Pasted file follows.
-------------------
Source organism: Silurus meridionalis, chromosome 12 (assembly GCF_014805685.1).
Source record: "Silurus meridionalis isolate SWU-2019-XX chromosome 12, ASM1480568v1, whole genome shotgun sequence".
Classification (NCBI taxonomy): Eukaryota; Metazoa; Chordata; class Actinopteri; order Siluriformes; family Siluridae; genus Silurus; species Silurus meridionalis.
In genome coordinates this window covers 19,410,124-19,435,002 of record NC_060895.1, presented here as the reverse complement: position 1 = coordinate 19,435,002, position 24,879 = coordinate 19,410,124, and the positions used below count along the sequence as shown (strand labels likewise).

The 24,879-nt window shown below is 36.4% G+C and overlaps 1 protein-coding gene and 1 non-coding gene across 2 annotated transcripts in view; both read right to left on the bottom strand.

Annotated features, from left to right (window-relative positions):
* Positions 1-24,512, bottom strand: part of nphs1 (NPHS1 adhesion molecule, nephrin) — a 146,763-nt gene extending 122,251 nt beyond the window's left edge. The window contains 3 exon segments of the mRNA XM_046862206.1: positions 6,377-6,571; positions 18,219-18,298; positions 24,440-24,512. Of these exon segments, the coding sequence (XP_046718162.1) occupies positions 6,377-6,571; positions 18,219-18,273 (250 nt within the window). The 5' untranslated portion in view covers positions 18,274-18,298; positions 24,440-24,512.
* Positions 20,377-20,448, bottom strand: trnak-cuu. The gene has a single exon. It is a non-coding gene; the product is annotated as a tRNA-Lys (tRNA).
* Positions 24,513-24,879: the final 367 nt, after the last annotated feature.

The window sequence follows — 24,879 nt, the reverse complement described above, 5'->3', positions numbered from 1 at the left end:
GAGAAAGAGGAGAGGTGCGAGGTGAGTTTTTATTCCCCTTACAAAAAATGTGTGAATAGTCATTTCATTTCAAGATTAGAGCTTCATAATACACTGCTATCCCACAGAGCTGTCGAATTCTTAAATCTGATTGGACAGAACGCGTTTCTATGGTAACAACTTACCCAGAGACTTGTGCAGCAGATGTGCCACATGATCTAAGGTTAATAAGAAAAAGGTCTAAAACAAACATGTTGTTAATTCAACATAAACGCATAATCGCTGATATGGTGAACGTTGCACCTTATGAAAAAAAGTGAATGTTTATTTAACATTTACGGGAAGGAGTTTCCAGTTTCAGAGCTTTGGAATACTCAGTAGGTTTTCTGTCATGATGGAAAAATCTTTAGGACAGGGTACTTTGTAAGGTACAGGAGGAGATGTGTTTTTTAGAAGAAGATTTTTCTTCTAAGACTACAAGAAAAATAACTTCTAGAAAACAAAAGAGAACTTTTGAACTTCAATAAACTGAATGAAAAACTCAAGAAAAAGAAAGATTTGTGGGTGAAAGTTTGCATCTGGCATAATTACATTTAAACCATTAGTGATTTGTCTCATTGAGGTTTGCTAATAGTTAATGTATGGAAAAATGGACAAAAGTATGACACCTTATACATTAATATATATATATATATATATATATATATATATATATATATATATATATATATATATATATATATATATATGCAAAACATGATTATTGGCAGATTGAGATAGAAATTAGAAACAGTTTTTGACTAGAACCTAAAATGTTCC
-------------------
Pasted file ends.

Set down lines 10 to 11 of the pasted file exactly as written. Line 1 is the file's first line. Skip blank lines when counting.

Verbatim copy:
The window sequence follows — 24,879 nt, the reverse complement described above, 5'->3', positions numbered from 1 at the left end:
GAGAAAGAGGAGAGGTGCGAGGTGAGTTTTTATTCCCCTTACAAAAAATGTGTGAATAGTCATTTCATTTCAAGATTAGAGCTTCATAATACACTGCTATCCCACAGAGCTGTCGAATTCTTAAATCTGATTGGACAGAACGCGTTTCTATGGTAACAACTTACCCAGAGACTTGTGCAGCAGATGTGCCACATGATCTAAGGTTAATAAGAAAAAGGTCTAAAACAAACATGTTGTTAATTCAACATAAACGCATAATCGCTGATATGGTGAACGTTGCACCTTATGAAAAAAAGTGAATGTTTATTTAACATTTACGGGAAGGAGTTTCCAGTTTCAGAGCTTTGGAATACTCAGTAGGTTTTCTGTCATGATGGAAAAATCTTTAGGACAGGGTACTTTGTAAGGTACAGGAGGAGATGTGTTTTTTAGAAGAAGATTTTTCTTCTAAGACTACAAGAAAAATAACTTCTAGAAAACAAAAGAGAACTTTTGAACTTCAATAAACTGAATGAAAAACTCAAGAAAAAGAAAGATTTGTGGGTGAAAGTTTGCATCTGGCATAATTACATTTAAACCATTAGTGATTTGTCTCATTGAGGTTTGCTAATAGTTAATGTATGGAAAAATGGACAAAAGTATGACACCTTATACATTAATATATATATATATATATATATATATATATATATATATATATATATATATATATATATATATATATATATGCAAAACATGATTATTGGCAGATTGAGATAGAAATTAGAAACAGTTTTTGACTAGAACCTAAAATGTTCC